We cannot yet offer specific genetic testing to people with MS or their families. However, the finding of further rare variants should soon enable us to tailor treatments to families by their genetic status. The genetic revolution has been a great step forward in MS research as it allows us to look at molecular mechanisms of this complicated disease in humans, rather than only in animals; this gives a far better chance of unravelling the cause of MS and developing preventative and treatment strategies (box 2).

Box 2

Key clinical points from this review

  • No genetic test absolutely defines a person's risk of developing multiple sclerosis (MS). The most highly associated genetic risk loci in the human leucocyte antigen (HLA) region increase the risk of MS threefold. It is present in 70% of people with MS and 40% without MS. Thus, for individuals, it provides little information.

  • The other 62 described MS loci together contribute only a fraction of the risk. All are common alleles with the frequency in MS only slightly different from the normal population. Thus, for individuals, they are not useful markers.

  • The best test of increased risk is a family history: the increased risk for relatives is relatively well understood (figure 4). Note that all relative risks depend on the background population risk. It is therefore essential to understand the population prevalence for a person's region of residence and ethnic group, estimated from available latitudinal data.63

  • The recent identification of the first MS rare variant in the CYP27B1 gene may be the first instance where genotype knowledge may influence MS disease outcomes. In multiplex families testing for single nucleotide polymorphisms in the CYP27B1 gene may be useful but cannot yet be advocated.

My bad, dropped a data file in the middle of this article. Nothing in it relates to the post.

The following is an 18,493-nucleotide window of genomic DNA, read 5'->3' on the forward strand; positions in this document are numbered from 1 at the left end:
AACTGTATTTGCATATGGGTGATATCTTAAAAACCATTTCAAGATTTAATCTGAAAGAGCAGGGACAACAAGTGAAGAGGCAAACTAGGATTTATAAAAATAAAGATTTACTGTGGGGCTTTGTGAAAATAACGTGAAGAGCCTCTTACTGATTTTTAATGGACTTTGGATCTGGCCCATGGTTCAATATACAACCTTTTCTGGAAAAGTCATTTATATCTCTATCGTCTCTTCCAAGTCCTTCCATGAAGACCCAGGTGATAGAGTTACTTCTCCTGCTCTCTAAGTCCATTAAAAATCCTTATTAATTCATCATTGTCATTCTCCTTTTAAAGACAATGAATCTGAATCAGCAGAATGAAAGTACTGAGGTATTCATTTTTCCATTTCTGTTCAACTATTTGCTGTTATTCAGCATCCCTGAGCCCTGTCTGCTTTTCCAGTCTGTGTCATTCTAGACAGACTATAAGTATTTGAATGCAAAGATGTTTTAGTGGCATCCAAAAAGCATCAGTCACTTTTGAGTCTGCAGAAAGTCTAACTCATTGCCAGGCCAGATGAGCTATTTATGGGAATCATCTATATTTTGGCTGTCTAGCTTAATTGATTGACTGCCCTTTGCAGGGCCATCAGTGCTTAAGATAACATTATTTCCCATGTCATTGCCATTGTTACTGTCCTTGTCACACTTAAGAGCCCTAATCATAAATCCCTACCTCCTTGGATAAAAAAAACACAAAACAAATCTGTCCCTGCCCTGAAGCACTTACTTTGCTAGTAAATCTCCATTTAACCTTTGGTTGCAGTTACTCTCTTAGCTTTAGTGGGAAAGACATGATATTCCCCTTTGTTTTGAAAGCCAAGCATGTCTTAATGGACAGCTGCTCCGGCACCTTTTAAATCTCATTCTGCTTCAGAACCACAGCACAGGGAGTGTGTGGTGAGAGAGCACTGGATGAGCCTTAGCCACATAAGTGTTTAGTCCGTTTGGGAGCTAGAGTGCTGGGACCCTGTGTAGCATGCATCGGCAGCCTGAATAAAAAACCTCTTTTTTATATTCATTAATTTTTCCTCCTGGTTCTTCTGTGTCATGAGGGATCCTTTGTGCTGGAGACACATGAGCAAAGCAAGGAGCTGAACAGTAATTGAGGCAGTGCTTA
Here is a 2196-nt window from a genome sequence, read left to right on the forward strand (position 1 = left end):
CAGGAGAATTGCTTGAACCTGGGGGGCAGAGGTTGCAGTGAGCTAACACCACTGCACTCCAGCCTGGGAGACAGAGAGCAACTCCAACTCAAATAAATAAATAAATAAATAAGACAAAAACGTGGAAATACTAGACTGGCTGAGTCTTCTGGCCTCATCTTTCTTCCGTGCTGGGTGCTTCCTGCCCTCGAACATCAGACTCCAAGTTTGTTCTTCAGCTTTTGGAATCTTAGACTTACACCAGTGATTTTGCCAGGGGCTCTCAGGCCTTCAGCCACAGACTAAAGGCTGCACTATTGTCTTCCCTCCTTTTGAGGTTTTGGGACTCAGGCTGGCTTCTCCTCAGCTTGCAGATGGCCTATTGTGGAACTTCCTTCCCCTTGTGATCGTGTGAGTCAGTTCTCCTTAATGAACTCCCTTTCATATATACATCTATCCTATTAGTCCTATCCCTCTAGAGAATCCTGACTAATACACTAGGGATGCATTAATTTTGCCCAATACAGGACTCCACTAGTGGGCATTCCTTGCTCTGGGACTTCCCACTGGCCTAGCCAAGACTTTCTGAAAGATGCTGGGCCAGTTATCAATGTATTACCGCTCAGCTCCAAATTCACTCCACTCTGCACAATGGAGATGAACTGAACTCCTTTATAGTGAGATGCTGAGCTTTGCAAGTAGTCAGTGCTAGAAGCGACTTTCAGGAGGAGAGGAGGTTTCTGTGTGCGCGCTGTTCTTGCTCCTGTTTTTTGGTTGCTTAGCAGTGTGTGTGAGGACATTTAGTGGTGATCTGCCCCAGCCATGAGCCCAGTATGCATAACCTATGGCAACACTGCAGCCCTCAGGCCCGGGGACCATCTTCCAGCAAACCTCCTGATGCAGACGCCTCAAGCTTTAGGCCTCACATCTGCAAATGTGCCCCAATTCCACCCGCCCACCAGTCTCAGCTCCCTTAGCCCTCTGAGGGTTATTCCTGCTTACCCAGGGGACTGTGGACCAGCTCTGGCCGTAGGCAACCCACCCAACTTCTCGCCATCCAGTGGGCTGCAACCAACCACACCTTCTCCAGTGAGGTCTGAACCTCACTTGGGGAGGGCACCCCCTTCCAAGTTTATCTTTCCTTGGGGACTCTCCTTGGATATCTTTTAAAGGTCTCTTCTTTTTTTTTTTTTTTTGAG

Figure 4

Age-adjusted relative recurrence risk of multiple sclerosis for all relative groups.3 Monozygotic twin (18.44%), dizygotic twin (4.61%), sibling (2.68%), offspring (2.07%), half-sib (1.89%), parent (1.45%), niece/nephew (1.02%), aunt/uncle (0.75%), cousin (0.73%), step-sib (0.20%), adoptee (0.13%) and general population (0.16%).

Conclusion

Recent advances in genetic studies have confirmed that MS is a complex trait with genetic effects. Many environmental factors, and interactions between genes and environment, contribute to the development of MS. However, current knowledge of MS genetics is still insufficient and not yet clinically relevant. We cannot yet produce a predictive model of risk based on the genetic profile of an individual. However, gene identification efforts have considerably modified our understanding of the biological mechanisms underpinning the risk of and progression of MS. Promising approaches such as whole-exome and ultimately whole-genome sequencing have the potential to provide an exhaustive map of MS genes in the near future. We believe that the genetic information of MS can be meaningful, not only for scientists and clinicians, but also for MS patients and their families. In the long term, we are confident that progress in genetics research will lead to useful diagnostic and predictive tests and new treatments for MS.

References

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Footnotes

  • Contributors All authors contributed equally to the development of the review. RL compiled the manuscript with direct assistance from all authors.

  • Competing interest None.

  • Provenance and peer review Commissioned. Externally peer reviewed. This manuscript was reviewed by Neil Robertson, Cardiff, UK.